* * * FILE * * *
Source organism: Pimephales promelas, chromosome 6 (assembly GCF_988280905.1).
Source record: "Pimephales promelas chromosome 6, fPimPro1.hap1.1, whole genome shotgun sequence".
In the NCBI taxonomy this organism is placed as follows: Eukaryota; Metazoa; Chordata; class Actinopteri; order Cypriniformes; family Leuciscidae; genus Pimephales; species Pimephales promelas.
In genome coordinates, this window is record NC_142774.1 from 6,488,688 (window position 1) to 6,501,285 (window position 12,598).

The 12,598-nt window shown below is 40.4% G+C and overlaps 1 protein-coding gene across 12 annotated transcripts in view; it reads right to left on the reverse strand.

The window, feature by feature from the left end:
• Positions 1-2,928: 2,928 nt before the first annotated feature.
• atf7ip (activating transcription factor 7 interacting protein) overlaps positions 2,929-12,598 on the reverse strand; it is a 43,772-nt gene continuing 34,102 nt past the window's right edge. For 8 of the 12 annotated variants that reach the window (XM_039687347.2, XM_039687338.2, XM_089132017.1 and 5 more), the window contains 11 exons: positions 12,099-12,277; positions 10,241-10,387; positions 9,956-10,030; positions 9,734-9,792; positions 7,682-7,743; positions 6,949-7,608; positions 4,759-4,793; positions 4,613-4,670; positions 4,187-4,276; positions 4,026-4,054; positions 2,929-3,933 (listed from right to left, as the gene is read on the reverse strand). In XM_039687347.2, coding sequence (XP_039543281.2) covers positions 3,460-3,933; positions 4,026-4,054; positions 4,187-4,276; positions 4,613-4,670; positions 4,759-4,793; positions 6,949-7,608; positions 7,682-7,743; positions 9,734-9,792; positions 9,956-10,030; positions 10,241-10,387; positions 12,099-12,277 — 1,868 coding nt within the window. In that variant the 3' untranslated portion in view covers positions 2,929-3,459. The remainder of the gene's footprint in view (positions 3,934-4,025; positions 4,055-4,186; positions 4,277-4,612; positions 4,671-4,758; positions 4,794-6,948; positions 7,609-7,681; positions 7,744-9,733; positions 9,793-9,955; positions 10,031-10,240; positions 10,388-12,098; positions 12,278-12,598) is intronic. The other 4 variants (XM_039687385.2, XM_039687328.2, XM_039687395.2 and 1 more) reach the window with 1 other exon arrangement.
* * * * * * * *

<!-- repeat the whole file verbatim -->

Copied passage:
Source organism: Pimephales promelas, chromosome 6 (assembly GCF_988280905.1).
Source record: "Pimephales promelas chromosome 6, fPimPro1.hap1.1, whole genome shotgun sequence".
In the NCBI taxonomy this organism is placed as follows: Eukaryota; Metazoa; Chordata; class Actinopteri; order Cypriniformes; family Leuciscidae; genus Pimephales; species Pimephales promelas.
In genome coordinates, this window is record NC_142774.1 from 6,488,688 (window position 1) to 6,501,285 (window position 12,598).

The 12,598-nt window shown below is 40.4% G+C and overlaps 1 protein-coding gene across 12 annotated transcripts in view; it reads right to left on the reverse strand.

The window, feature by feature from the left end:
• Positions 1-2,928: 2,928 nt before the first annotated feature.
• atf7ip (activating transcription factor 7 interacting protein) overlaps positions 2,929-12,598 on the reverse strand; it is a 43,772-nt gene continuing 34,102 nt past the window's right edge. For 8 of the 12 annotated variants that reach the window (XM_039687347.2, XM_039687338.2, XM_089132017.1 and 5 more), the window contains 11 exons: positions 12,099-12,277; positions 10,241-10,387; positions 9,956-10,030; positions 9,734-9,792; positions 7,682-7,743; positions 6,949-7,608; positions 4,759-4,793; positions 4,613-4,670; positions 4,187-4,276; positions 4,026-4,054; positions 2,929-3,933 (listed from right to left, as the gene is read on the reverse strand). In XM_039687347.2, coding sequence (XP_039543281.2) covers positions 3,460-3,933; positions 4,026-4,054; positions 4,187-4,276; positions 4,613-4,670; positions 4,759-4,793; positions 6,949-7,608; positions 7,682-7,743; positions 9,734-9,792; positions 9,956-10,030; positions 10,241-10,387; positions 12,099-12,277 — 1,868 coding nt within the window. In that variant the 3' untranslated portion in view covers positions 2,929-3,459. The remainder of the gene's footprint in view (positions 3,934-4,025; positions 4,055-4,186; positions 4,277-4,612; positions 4,671-4,758; positions 4,794-6,948; positions 7,609-7,681; positions 7,744-9,733; positions 9,793-9,955; positions 10,031-10,240; positions 10,388-12,098; positions 12,278-12,598) is intronic. The other 4 variants (XM_039687385.2, XM_039687328.2, XM_039687395.2 and 1 more) reach the window with 1 other exon arrangement.